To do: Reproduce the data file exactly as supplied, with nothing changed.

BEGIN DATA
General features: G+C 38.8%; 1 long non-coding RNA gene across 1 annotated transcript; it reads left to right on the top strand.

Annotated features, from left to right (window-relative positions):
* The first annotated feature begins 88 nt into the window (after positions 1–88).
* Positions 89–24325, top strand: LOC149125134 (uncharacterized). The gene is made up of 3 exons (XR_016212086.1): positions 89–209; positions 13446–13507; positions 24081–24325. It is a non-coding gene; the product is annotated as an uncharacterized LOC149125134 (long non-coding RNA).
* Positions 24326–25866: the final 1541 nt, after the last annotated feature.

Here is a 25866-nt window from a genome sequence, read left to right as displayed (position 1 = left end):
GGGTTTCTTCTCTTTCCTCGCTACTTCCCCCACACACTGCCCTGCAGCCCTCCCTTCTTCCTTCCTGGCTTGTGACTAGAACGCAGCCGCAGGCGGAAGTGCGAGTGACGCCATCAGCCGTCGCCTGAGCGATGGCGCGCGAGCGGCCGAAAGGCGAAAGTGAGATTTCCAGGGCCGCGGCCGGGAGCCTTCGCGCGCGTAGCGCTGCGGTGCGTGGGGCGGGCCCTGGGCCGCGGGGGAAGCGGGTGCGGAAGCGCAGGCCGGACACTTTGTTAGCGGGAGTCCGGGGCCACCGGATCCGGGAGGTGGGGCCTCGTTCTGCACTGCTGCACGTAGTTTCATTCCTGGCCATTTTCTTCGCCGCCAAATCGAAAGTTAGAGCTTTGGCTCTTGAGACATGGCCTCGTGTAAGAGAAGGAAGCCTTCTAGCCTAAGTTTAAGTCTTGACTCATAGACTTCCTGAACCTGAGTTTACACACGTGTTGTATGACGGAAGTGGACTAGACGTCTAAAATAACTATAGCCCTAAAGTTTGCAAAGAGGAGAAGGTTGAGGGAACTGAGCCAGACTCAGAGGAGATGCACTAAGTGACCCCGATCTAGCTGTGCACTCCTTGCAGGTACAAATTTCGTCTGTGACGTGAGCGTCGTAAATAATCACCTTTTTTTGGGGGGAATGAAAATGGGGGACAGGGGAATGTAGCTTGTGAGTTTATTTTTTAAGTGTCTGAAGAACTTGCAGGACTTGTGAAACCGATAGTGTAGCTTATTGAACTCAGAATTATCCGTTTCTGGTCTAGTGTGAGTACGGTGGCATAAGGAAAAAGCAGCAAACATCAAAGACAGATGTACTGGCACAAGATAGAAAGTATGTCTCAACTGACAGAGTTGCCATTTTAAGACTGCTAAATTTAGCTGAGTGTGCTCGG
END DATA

General features: G+C 38.8%; 1 long non-coding RNA gene across 1 annotated transcript; it reads left to right on the top strand.

Annotated features, from left to right (window-relative positions):
* The first annotated feature begins 88 nt into the window (after positions 1–88).
* Positions 89–24325, top strand: LOC149125134 (uncharacterized). The gene is made up of 3 exons (XR_016212086.1): positions 89–209; positions 13446–13507; positions 24081–24325. It is a non-coding gene; the product is annotated as an uncharacterized LOC149125134 (long non-coding RNA).
* Positions 24326–25866: the final 1541 nt, after the last annotated feature.

Here is a 25866-nt window from a genome sequence, read left to right as displayed (position 1 = left end):
GGGTTTCTTCTCTTTCCTCGCTACTTCCCCCACACACTGCCCTGCAGCCCTCCCTTCTTCCTTCCTGGCTTGTGACTAGAACGCAGCCGCAGGCGGAAGTGCGAGTGACGCCATCAGCCGTCGCCTGAGCGATGGCGCGCGAGCGGCCGAAAGGCGAAAGTGAGATTTCCAGGGCCGCGGCCGGGAGCCTTCGCGCGCGTAGCGCTGCGGTGCGTGGGGCGGGCCCTGGGCCGCGGGGGAAGCGGGTGCGGAAGCGCAGGCCGGACACTTTGTTAGCGGGAGTCCGGGGCCACCGGATCCGGGAGGTGGGGCCTCGTTCTGCACTGCTGCACGTAGTTTCATTCCTGGCCATTTTCTTCGCCGCCAAATCGAAAGTTAGAGCTTTGGCTCTTGAGACATGGCCTCGTGTAAGAGAAGGAAGCCTTCTAGCCTAAGTTTAAGTCTTGACTCATAGACTTCCTGAACCTGAGTTTACACACGTGTTGTATGACGGAAGTGGACTAGACGTCTAAAATAACTATAGCCCTAAAGTTTGCAAAGAGGAGAAGGTTGAGGGAACTGAGCCAGACTCAGAGGAGATGCACTAAGTGACCCCGATCTAGCTGTGCACTCCTTGCAGGTACAAATTTCGTCTGTGACGTGAGCGTCGTAAATAATCACCTTTTTTTGGGGGGAATGAAAATGGGGGACAGGGGAATGTAGCTTGTGAGTTTATTTTTTAAGTGTCTGAAGAACTTGCAGGACTTGTGAAACCGATAGTGTAGCTTATTGAACTCAGAATTATCCGTTTCTGGTCTAGTGTGAGTACGGTGGCATAAGGAAAAAGCAGCAAACATCAAAGACAGATGTACTGGCACAAGATAGAAAGTATGTCTCAACTGACAGAGTTGCCATTTTAAGACTGCTAAATTTAGCTGAGTGTGCTCGG